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10 August 2020

Human rights defenders in Hong Kong face new charges for Tiananmen vigil

10 August 2020

On 6 August 2020, the Hong Kong police brought new charges against 24 pro-democracy activists* and human rights defenders for organising or participating in an annual vigil on 4 June 2020 to commemorate the 1989 massacre in Beijing’s Tiananmen Square.

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On 3 and 4 June 1989, Chinese troops opened fire on peaceful protesters who had assembled in great numbers in the capital to call for political and economic reforms, killing hundreds and possibly thousands. After 31 years, no one has been held accountable for these killings despite repeated demands from families and civil society. Front Line Defenders considers all those who peacefully advocate for truth, accountability, and reparations for the massacre, including through commemorative acts, to be human rights defenders.

Among the 24 activists facing new charges, 11 are affiliated with the pro-democracy advocacy group Hong Kong Alliance in Support of Patriotic Democratic Movements in China, which has been organising the vigil since 1990. The other 13 activists include civil society group leaders, current and former Legislative Council or District Council members, and student and youth activists.

Of the 24 human rights defenders, 13 were already charged in June for “inciting others to participate in unauthorised assemblies” in relation to the Tiananmen vigil. On 6 August, all 24 were charged with “knowingly participating in an unauthorised assembly”, while one also faces an additional new charge of “holding an unauthorised assembly”. Six of the 24 defenders were also among the 15 pro-democracy activists and human rights defenders charged in April 2020 with “organising and participating in unlawful assemblies” for protests that took place in August and October 2019. The various judicial proceedings are on-going.

Four of the 24 defenders were candidates in the now-postponed Legislative Council election but had their candidacy invalidated by the government on 30 July for their support for particular political systems for governing Hong Kong, advocacy to foreign governments to raise concerns about and take actions against Hong Kong for human rights violations, and opposition “in principle” to the recently enacted “national security law”.

On 1 June 2020, the Hong Kong police banned the annual Tiananmen vigil for the first time since its inception, citing public health concerns in the context of COVID-19. Organisers of the vigil questioned the police’s reasoning, citing the very low number of new infections around that time and the government’s permission for bars, restaurants, swimming pools and other venues to reopen. Despite the ban, on 3 and 4 June 2020, many gathered in Victoria Park where the vigil usually takes place, and other locations in Hong Kong.

Hong Kong’s Public Order Ordinance (POO) requires prior permission from the police before public gatherings and assemblies can proceed. Unlike in mainland China, the International Covenant on Civil and Political Rights (ICCPR) applies in Hong Kong. The UN Human Rights Committee, which monitors compliance with the treaty, cautioned in 2013 that implementation of the POO may facilitate “excessive restriction” on the right to peaceful assembly. International human rights law and standards protecting the right to peaceful assembly impose on governments an obligation to facilitate and accommodate the exercise of this right. Governments are thus advised against regimes where assemblies require prior permission to proceed, by virtue of the fact that requesting permission negates the principle that peaceful assembly is a fundamental right.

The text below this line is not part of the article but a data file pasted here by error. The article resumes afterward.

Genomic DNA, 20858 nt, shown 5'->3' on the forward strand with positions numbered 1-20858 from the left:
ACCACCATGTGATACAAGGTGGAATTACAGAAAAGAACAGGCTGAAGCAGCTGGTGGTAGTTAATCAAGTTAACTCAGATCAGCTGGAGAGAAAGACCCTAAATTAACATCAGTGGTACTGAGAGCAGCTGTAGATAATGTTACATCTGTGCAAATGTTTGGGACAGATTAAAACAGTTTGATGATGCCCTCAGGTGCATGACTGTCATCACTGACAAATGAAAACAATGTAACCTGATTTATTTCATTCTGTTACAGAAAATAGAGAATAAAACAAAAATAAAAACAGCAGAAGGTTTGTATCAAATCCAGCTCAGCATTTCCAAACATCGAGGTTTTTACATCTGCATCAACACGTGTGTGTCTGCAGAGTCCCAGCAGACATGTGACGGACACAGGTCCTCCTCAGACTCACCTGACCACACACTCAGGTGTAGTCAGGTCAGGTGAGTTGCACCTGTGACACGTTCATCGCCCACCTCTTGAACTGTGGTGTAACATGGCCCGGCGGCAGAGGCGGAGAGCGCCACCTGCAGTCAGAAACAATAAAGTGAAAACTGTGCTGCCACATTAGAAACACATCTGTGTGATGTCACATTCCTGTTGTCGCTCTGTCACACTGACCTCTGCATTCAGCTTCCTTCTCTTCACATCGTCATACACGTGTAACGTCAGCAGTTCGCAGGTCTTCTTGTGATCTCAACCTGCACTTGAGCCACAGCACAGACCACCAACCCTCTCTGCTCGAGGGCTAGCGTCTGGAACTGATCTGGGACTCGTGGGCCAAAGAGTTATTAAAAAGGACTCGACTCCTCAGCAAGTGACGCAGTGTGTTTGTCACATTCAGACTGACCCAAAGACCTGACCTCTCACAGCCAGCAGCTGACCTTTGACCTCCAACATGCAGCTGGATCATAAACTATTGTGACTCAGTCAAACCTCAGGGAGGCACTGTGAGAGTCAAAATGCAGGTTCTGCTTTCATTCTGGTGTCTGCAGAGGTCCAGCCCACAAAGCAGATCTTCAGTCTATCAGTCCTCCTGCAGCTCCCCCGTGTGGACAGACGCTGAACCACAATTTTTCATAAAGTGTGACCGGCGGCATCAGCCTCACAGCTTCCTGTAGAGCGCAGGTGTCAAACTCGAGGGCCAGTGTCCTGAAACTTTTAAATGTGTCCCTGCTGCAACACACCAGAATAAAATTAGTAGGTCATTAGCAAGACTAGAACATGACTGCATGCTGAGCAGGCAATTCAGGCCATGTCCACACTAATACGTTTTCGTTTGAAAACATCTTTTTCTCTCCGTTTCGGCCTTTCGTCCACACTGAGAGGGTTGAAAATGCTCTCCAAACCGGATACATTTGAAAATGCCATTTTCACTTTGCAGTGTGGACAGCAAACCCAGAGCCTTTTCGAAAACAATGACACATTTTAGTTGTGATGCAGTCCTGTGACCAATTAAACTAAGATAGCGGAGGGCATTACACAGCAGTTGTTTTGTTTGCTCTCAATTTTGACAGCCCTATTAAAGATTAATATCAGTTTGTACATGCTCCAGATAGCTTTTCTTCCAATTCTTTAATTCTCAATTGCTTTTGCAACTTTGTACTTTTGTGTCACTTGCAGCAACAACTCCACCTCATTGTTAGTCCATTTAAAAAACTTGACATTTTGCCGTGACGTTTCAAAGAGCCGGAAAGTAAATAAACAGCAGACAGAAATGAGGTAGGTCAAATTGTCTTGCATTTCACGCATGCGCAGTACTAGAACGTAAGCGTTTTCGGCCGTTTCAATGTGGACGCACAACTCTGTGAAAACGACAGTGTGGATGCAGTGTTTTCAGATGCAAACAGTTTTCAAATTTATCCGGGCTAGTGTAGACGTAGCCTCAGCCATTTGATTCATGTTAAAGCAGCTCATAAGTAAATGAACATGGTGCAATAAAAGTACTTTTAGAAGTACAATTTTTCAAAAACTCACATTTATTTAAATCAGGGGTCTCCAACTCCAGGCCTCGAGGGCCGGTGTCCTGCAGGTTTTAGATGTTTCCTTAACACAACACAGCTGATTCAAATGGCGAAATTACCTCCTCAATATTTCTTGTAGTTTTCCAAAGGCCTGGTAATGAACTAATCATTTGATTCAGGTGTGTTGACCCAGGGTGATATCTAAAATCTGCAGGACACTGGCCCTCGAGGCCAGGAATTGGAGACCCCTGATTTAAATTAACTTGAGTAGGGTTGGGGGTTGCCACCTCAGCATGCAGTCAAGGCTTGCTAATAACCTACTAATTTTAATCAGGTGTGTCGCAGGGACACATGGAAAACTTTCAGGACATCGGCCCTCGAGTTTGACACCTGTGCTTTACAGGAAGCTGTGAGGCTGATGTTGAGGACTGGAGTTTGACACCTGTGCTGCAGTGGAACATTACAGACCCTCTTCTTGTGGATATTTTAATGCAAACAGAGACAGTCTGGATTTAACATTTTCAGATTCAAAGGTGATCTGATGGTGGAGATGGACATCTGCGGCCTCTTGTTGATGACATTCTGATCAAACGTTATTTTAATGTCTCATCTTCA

The new and pending charges against pro-democracy activists and human rights defenders are the latest attempts by the Hong Kong authorities to intimidate and harass human rights defenders and others who express opinions contrary to those of the Government. These charges add to the pervasive chilling effect that the draconian “national security law” has already created in the city, which seriously undermines the maintenance of a safe and enabling environment for human rights defenders.

Front Line Defenders calls on the relevant authorities in Hong Kong to immediately drop all charges against human rights defenders for organising or participating in peaceful assemblies and other human rights advocacy, and to ensure they are able to carry out their work and advocacy without fear of reprisal. It further urges the Hong Kong authorities and the Chinese central government to review all legislation and regulations in force in Hong Kong, and align them with international human rights law.

* Lee Cheuk-yan (李卓人), Albert Ho Chun-yan (何俊仁), Chow Hang-tung (鄒幸彤) Richard Tsoi Yiu-cheung (蔡耀昌), Cheung Man-kwong (張文光), Chiu Yan-loi (趙恩來), Leung Kam-wai (梁錦威), Leung Kwok-wah (梁國華), Leung Yiu-chung (梁耀忠), Mak Hoi-wah (麥海華) and Andrew Wan Siu-kin (尹兆堅), Figo Chan Ho-wun (陳皓桓), Eddie Chu Hoi-dick (朱凱廸), Cyd Ho Sau-lan (何秀蘭), Steven Kwok Wing-kin (郭永健), Leung Kwok-hung (梁國雄), Wu Chi-wai (胡志偉), Sunny Cheung (張崑陽), Gwyneth Ho (何桂藍), Nathan Law (羅冠聰), Jannelle Rosalynne Leung (梁凱晴), Lester Shum (岑敖暉), Joshua Wong Chi-fung (黃之鋒) and Tiffany Yuen Ka-wai (袁嘉蔚).